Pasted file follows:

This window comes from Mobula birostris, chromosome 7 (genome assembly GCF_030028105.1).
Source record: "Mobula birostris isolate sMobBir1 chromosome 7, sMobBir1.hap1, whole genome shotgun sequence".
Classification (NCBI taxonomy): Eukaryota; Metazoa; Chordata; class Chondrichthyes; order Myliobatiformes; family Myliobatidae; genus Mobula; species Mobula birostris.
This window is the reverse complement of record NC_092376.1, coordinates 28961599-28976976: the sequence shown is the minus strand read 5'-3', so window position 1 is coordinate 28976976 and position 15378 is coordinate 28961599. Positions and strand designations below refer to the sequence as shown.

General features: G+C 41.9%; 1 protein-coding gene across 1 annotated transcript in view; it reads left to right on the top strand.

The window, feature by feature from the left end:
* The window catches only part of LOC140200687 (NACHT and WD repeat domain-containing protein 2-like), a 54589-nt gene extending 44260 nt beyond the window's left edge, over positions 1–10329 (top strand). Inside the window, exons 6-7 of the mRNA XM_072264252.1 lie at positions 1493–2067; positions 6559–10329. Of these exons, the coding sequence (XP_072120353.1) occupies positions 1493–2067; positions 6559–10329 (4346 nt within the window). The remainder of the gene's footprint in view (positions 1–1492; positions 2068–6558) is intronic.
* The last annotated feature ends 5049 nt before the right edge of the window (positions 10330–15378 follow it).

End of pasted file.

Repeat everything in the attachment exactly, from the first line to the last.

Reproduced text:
This window comes from Mobula birostris, chromosome 7 (genome assembly GCF_030028105.1).
Source record: "Mobula birostris isolate sMobBir1 chromosome 7, sMobBir1.hap1, whole genome shotgun sequence".
Classification (NCBI taxonomy): Eukaryota; Metazoa; Chordata; class Chondrichthyes; order Myliobatiformes; family Myliobatidae; genus Mobula; species Mobula birostris.
This window is the reverse complement of record NC_092376.1, coordinates 28961599-28976976: the sequence shown is the minus strand read 5'-3', so window position 1 is coordinate 28976976 and position 15378 is coordinate 28961599. Positions and strand designations below refer to the sequence as shown.

General features: G+C 41.9%; 1 protein-coding gene across 1 annotated transcript in view; it reads left to right on the top strand.

The window, feature by feature from the left end:
* The window catches only part of LOC140200687 (NACHT and WD repeat domain-containing protein 2-like), a 54589-nt gene extending 44260 nt beyond the window's left edge, over positions 1–10329 (top strand). Inside the window, exons 6-7 of the mRNA XM_072264252.1 lie at positions 1493–2067; positions 6559–10329. Of these exons, the coding sequence (XP_072120353.1) occupies positions 1493–2067; positions 6559–10329 (4346 nt within the window). The remainder of the gene's footprint in view (positions 1–1492; positions 2068–6558) is intronic.
* The last annotated feature ends 5049 nt before the right edge of the window (positions 10330–15378 follow it).